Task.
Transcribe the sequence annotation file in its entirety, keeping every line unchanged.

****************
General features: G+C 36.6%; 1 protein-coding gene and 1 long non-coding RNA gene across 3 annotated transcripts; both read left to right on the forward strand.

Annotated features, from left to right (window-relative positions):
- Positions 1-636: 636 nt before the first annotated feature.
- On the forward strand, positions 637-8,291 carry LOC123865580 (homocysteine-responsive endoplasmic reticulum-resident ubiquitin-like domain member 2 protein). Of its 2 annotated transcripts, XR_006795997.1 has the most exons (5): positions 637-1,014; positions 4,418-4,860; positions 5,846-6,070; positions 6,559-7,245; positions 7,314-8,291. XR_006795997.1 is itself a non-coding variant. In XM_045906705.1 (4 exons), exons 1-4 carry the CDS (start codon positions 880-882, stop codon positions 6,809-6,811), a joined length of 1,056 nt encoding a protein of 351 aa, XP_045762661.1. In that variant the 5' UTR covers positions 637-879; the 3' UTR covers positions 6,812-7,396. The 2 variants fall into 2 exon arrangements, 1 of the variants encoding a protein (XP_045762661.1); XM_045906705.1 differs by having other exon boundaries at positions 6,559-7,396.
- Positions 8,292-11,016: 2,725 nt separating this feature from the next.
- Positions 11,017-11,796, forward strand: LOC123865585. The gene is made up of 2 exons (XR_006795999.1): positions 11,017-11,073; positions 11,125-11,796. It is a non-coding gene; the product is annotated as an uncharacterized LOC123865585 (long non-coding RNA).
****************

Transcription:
General features: G+C 36.6%; 1 protein-coding gene and 1 long non-coding RNA gene across 3 annotated transcripts; both read left to right on the forward strand.

Annotated features, from left to right (window-relative positions):
- Positions 1-636: 636 nt before the first annotated feature.
- On the forward strand, positions 637-8,291 carry LOC123865580 (homocysteine-responsive endoplasmic reticulum-resident ubiquitin-like domain member 2 protein). Of its 2 annotated transcripts, XR_006795997.1 has the most exons (5): positions 637-1,014; positions 4,418-4,860; positions 5,846-6,070; positions 6,559-7,245; positions 7,314-8,291. XR_006795997.1 is itself a non-coding variant. In XM_045906705.1 (4 exons), exons 1-4 carry the CDS (start codon positions 880-882, stop codon positions 6,809-6,811), a joined length of 1,056 nt encoding a protein of 351 aa, XP_045762661.1. In that variant the 5' UTR covers positions 637-879; the 3' UTR covers positions 6,812-7,396. The 2 variants fall into 2 exon arrangements, 1 of the variants encoding a protein (XP_045762661.1); XM_045906705.1 differs by having other exon boundaries at positions 6,559-7,396.
- Positions 8,292-11,016: 2,725 nt separating this feature from the next.
- Positions 11,017-11,796, forward strand: LOC123865585. The gene is made up of 2 exons (XR_006795999.1): positions 11,017-11,073; positions 11,125-11,796. It is a non-coding gene; the product is annotated as an uncharacterized LOC123865585 (long non-coding RNA).